A seminarian I know is currently taking a class on the theology of Mary. She’s reading lots of stuff, both ancient and modern; as we were talking, I remembered an obscure pamphlet I bought years ago, called Mary, Mother of Socialism: A Jubilee Group Anthology edited by Andy Delmege. It was published back in the mid-1990s by the Jubilee Group, a collective of leftist Anglo-Catholic theologians and writers; I originally picked this up because two of the contributors were writers I admired: Kenneth Leech and Sara Maitland.
My friend had not heard of this particular booklet, and when I looked for it online, it was nowhere to be seen. To the best of my knowledge the Jubilee Group itself is defunct, and Ken Leech passed away in 2015. So it seemed to me that the only way she would be able to see it would be if I sent her a PDF of the booklet. So I created it, and figured it might be of interest to others who might be curious about how Mary, the mother of Jesus is written about from the perspective of Christian socialists. If it’s not your thing, pass it by; but if you’re interested, I’m offering the PDF here as a freely shareable download. Click here to download it: Mary, Mother of Socialism
The table of contents is itself most illuminating:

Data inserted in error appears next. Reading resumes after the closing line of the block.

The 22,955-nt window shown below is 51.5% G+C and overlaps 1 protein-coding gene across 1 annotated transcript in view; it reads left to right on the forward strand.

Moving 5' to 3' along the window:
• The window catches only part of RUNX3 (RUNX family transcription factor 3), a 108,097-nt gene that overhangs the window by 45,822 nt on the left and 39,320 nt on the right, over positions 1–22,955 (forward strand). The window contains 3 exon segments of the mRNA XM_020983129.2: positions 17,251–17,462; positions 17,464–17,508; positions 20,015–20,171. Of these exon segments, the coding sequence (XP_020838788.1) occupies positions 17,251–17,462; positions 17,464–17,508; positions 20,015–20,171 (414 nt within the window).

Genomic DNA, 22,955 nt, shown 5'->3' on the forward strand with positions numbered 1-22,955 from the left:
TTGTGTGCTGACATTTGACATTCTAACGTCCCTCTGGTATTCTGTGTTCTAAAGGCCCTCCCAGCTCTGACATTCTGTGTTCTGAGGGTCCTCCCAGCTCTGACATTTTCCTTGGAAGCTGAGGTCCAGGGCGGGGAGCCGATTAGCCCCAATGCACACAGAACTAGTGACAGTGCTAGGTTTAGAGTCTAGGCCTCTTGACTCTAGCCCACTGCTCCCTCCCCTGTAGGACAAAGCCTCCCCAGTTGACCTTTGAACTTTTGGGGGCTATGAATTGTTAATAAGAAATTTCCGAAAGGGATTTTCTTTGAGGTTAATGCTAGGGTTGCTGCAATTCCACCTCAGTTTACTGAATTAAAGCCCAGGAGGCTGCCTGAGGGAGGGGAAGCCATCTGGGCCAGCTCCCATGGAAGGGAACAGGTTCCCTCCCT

- “How is it that the Mother of My Lord Should Come to Me?” by Sue Dowell
- “Motherly Love” by Caroline Bailey
- “The Politics of the Magnificat” by Kenneth Leech
- “Poem of the Struggle of Peace” by Anonymous
- “Hands of Mary” by Vandana Mataji
- “The Magnificat — A Christian Manifesto?” by Graham Dowell
- “Annunciation — for Huw” by Sara Maitland
- “Dancing the Magnificat” by John R. Orens
Clearly, the Song or Canticle of Mary (the Magnificat) with its themes of “filling the hungry with good things and sending the rich away empty” would appeal to socialists, so it’s not surprising that several of these essays focus on that ancient hymn, which is found at Luke 1:46-55.
I don’t own the copyright of this document, and of course if the copyright holder contacts me and asks me to remove this from my website, I will. If that’s you, please reach out to me using my contact page. Meanwhile, I’m offering it here for free for anyone who wants it for research or personal use.